My parents divorced when I was 8 years old. They argued about everything: money, personality traits, their disdain for each other's friends and family members, and so on. While they tried to keep the ugliness to a minimum in my presence, I often tiptoed to their bedroom door and eavesdropped on their late-night arguments regularly, to the point that their relationship drama became something of my own personal IRL telenovela.
Thanks to my late-night spying sessions, I witnessed firsthand what it looks like when a once passionately in-love couple starts to passionately break up. Had social media existed at the time, I can only imagine what their Facebook timelines and Instagram grids would have looked like during this period or if they would have taken a "divorce selfie," an absurd viral trend commemorating the dissolution of their marriage.
A troubling new trend: The "divorce selfie" is exactly what it sounds like: a photo snapped from the steps of a courthouse, taken immediately after a couple files for divorce. In the photos, both parties are flashing smiles and proclaiming their "unconditional love" for each other while announcing their intentions to "#PutTheKidsFirst."
"We have respectfully, thoughtfully and honorably ended our marriage in a way that will allow us to go forward as parenting partners for our children, the perfect reason that this always was meant to be, so they will never have to choose," wrote Shannon and Chris Neuman, the Canadian couple whose divorce selfie (far right, below) went viral last week. "They'll never have to wonder which side of the auditorium to run to after their Christmas concert or spring play, because we'll be sitting together."
Divorces, while they can bring happiness in the long term, are not fun. At face value, the Neumans' goal of putting on a happy face for the sake of their kids is admirable. Most parenting experts say that keeping acrimony to a minimum and figuring out a healthy coparenting plan are crucial to minimizing emotional turmoil during a divorce. But there's a difference between putting the needs of the kids first and putting on a happy face to spare them the ugly truth: that mom and dad just aren't in love with each other anymore.
Even though that ugly truth will likely be distressing to many children, most kids are going to be affected by divorce, regardless of the circumstances. In fact, a 2005 study that surveyed 1,500 children of divorce concluded that even those whose parents put on happy faces throughout the process dealt with just as much emotional trauma as those whose parents split acrimoniously. Other studies have confirmed that divorce can often lead to children exhibiting possible side effects like insecurity, behavioral problems and extreme stress.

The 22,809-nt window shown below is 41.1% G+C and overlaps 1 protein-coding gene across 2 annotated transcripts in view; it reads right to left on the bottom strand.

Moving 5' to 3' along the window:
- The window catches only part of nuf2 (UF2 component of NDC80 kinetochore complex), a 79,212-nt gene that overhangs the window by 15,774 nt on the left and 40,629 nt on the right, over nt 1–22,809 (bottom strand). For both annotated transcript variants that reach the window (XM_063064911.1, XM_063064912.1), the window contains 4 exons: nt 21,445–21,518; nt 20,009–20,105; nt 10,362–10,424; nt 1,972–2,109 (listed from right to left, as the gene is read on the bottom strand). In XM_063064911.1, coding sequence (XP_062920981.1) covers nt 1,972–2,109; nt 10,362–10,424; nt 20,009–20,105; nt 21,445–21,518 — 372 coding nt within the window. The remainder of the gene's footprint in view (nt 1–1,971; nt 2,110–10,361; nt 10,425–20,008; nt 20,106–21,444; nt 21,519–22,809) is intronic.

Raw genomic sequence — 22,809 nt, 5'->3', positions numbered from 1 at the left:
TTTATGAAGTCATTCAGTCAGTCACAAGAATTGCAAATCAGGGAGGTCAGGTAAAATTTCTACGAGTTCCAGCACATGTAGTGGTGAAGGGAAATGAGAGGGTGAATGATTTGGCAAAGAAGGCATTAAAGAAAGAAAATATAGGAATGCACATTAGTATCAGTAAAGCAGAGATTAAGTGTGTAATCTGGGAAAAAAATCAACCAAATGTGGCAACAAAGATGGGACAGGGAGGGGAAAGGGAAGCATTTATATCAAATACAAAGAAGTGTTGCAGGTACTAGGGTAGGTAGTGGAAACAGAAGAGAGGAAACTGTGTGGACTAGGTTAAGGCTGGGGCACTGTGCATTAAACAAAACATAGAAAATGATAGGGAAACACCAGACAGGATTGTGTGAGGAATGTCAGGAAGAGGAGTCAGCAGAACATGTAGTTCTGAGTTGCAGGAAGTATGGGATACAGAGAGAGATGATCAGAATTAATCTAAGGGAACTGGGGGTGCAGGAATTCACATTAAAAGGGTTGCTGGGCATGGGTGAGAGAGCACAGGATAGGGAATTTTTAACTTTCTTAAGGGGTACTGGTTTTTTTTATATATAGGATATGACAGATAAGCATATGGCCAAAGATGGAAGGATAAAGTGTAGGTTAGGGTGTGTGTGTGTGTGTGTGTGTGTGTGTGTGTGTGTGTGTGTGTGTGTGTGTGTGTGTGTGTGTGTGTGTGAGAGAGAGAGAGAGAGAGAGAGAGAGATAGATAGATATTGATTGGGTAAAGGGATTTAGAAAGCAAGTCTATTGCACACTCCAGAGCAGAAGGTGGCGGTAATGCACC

"All the happy talk about divorce is designed to reassure parents," the study's author, Elizabeth Marquardt, was quoted as saying in The New York Times. "But it's not the truth for children. Even a good divorce restructures children's childhoods and leaves them traveling between two distinct worlds. It becomes their job, not their parents', to make sense of those two worlds."
That's not to say these side effects are permanent or that children of divorce can't grow up to be happy, healthy adults. Research shows such negative side effects tend to be short-term, with most children recovering from the emotional trauma of divorce typically after an average of two years.
But there's an adjustment period that comes with watching your parents' marriage end, and as Marquardt's survey determined, that period is basically inevitable no matter what you do.
When my parents broke up, my life changed. Even though their respective new homes were within walking distance from each other, and I had access to both of them whenever I wanted, I still lamented the inconvenience of having to split my time between two bedrooms. I also resented having to go through the process of telling my friends about my new status as a child of divorce.
Even though I struggled with my parents' divorce, an amicable-from-start-to-finish divorce process wouldn't have made it any easier, nor would a Gwyneth Paltrow/Chris Martin-inspired "conscious uncoupling." The only thing that made the recovery process any easier was time, which led to me ultimately coming to the understanding that even though my parents' marriage didn't work out, that didn't mean they loved me any less.
So I'm glad my parents were honest with me about their messy divorce. I'm glad they didn't have social media to help them pretend it was anything less than shitty, and I'm glad I didn't have to be bombarded with confusing images of them laughing with each other in front of a courthouse as if everything was OK. I'm even glad I low-key stalked them during their epic late-night blowouts.
It all taught me a valuable lesson: Some things in life just suck, and there's little you can do to make them any better. Divorce is always going to be one of those things. And it should probably just stay off of social media altogether.